Why mayor’s joke that ‘Chinese eat cats’ has left council with $50,000 bill

Outspoken Gold Coast Mayor Tom Tate has joined the chorus of complaints against the State body that scrutinises the integrity of local councils, claiming one investigation into clumsy comments he made about Chinese people eating cats had already cost local ratepayers around $50,000.

Feb 09, 2022, updated Feb 09, 2022
Gold Coast Mayor Tom Tate. (AAP Image/Dan Peled)

Gold Coast Mayor Tom Tate. (AAP Image/Dan Peled)

Tate made the colourful comments, that he described as “humour”, outside a disaster management conference in Townsville in March last year.

Urging residents to keep shelters during emergencies pet free, Tate said there were many reasons shelters were for people only.

“You wouldn’t want to put a Chinese next to someone who’s got a cat, you know. She might be breakfast. You’ve got to work those things out,” he said.

He later apologised but is currently being investigated by the Office of the Independent Assessor (OIA).

Tate said the system was being clogged with “minor, trivial inappropriate conduct complaints” and the OIA had “overreached” in the matter.

Tate’s attack is one of about 60 submissions to a parliamentary committee inquiry into the performance of the OIA.

Deputy Premier Steven Miles ordered the review after a series of revelations about the conduct of OIA investigators and dozens of complaints from councils and other groups about how it was affecting their work.

Complaints about the OIA included claims one mayor was pursued for alleged misconduct after criticising the government’s vaccine rollout, and journalists were threatened with fines if they did not hand over recordings or notes of interviews with councillors that the OIA was targeting.

In a savage assessment of the OIA’s activities, Queensland’s Property Council said that the OIA was being misused for political purposes, leaving mayors and councillors across the state too scared to meet property developers for risk of being accused of misconduct.

The lobby group said the actions of the powerful disciplinary body were hurting the $41 billion development industry.

“The experience of industry and local government representatives is that the OIA is being bogged down in dealing with frivolous and vexatious complaints,” Property Council executive director Jen Williams said in the submission.

“It is clear that the system is being misused as a political tool by local councillors and members of the public, lodging complaints to cause political harm.”

Tate said 74 complaints had been lodged against him, but not one investigated by the OIA had been upheld.

Defending the accusations had been “a gross waste of ratepayer, and taxpayer, funds,” he said.

Tate, known for his candid and often inelegant commentary, said the investigation into his comments about pets at emergency shelters was unnecessary and costly.

“No community member made a complaint to the OIA yet the OIA commissioner herself took action to refer the matter to our council,” he said.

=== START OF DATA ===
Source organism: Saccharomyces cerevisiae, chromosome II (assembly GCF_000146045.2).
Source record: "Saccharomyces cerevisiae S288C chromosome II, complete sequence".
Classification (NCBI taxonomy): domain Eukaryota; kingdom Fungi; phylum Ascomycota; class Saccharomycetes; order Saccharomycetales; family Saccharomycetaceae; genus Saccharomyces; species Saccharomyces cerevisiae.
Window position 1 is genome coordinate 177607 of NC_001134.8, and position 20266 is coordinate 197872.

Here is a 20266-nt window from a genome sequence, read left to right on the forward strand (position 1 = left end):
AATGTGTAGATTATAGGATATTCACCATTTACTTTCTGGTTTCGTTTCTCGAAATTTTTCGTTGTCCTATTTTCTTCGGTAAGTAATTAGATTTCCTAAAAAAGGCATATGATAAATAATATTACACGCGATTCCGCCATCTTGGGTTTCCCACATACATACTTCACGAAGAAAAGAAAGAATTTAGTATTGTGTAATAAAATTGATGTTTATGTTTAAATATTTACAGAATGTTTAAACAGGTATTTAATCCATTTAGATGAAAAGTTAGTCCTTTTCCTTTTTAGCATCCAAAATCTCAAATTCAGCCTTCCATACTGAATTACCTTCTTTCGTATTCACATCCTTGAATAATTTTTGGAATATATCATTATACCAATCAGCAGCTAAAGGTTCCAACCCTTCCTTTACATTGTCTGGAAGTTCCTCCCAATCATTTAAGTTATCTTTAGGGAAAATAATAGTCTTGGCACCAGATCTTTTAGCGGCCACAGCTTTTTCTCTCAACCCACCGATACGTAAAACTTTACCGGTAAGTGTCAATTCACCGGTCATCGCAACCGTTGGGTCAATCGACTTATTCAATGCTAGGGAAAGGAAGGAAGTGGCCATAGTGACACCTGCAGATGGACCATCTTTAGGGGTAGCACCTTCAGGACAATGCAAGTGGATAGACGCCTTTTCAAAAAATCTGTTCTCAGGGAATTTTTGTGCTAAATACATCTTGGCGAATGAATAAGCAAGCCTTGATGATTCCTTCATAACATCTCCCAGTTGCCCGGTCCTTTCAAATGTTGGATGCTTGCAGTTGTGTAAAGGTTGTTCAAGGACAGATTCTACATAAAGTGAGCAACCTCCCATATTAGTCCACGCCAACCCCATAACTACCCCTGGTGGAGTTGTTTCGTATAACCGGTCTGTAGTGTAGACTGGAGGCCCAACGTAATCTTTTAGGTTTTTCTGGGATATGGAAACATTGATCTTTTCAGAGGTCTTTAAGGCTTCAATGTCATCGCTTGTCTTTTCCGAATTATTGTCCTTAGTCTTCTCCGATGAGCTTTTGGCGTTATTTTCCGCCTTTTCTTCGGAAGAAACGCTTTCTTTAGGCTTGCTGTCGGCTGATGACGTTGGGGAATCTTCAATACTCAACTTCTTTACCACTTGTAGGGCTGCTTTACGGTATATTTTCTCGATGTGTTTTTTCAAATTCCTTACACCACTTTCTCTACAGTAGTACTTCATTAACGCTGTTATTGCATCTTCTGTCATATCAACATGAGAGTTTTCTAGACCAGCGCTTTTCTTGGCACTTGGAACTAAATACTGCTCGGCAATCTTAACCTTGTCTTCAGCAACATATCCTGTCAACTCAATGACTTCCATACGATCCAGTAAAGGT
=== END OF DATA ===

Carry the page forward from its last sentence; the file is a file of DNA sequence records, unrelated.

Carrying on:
“Why? Why do that when it appears no one in the community took offence?

“I apologised for some clumsy humour, yet the referral from the OIA to our council has meant around $50,000 has been spent preparing our response.

“Surely, that isn’t what our ratepayers want to see their rates spent on. I would prefer to not even respond to the complaint, but I have to as the process can lead to other action if it is not defended.”

The comments are the latest in a string of accusations of allegedly inappropriate behaviour that the mayor has had to defend before the OIA.

In an earlier case, Tate was also forced to defend his language after he said, “I don’t know what they’re smoking,” about a disgruntled group who were unhappy with a council decision.

In the 2019 matter, a resident complained to the OIA that they were insulted at the suggestion they were taking drugs.

“I was clearly just using the common Australian vernacular to describe the complaints of dozens of people after council had received advice that the position those people had taken in the matter was factually incorrect,” Tate said.

“The OIA chose to entertain this complaint, including investigation and correspondence back and forth with my office, which resulted in a formal decision that I had a case to answer for inappropriate conduct which caused me to seek legal advice in advance of the matter being the subject of a detailed report to Council for final determination.

“The matter dragged on for some months at significant cost before Council dismissed the complaint.”

He said the incident was among a number of complaints in a short timeframe that were “an appalling waste of time and money” that had been investigated by the OIA at a cost to ratepayers of $200,000.

“I look at this as approximately 10 extra shade sails that I could have installed in parks across the city to protect and enhance the amenity of Gold Coast families and in that context, I resent the waste of money,” Tate said.

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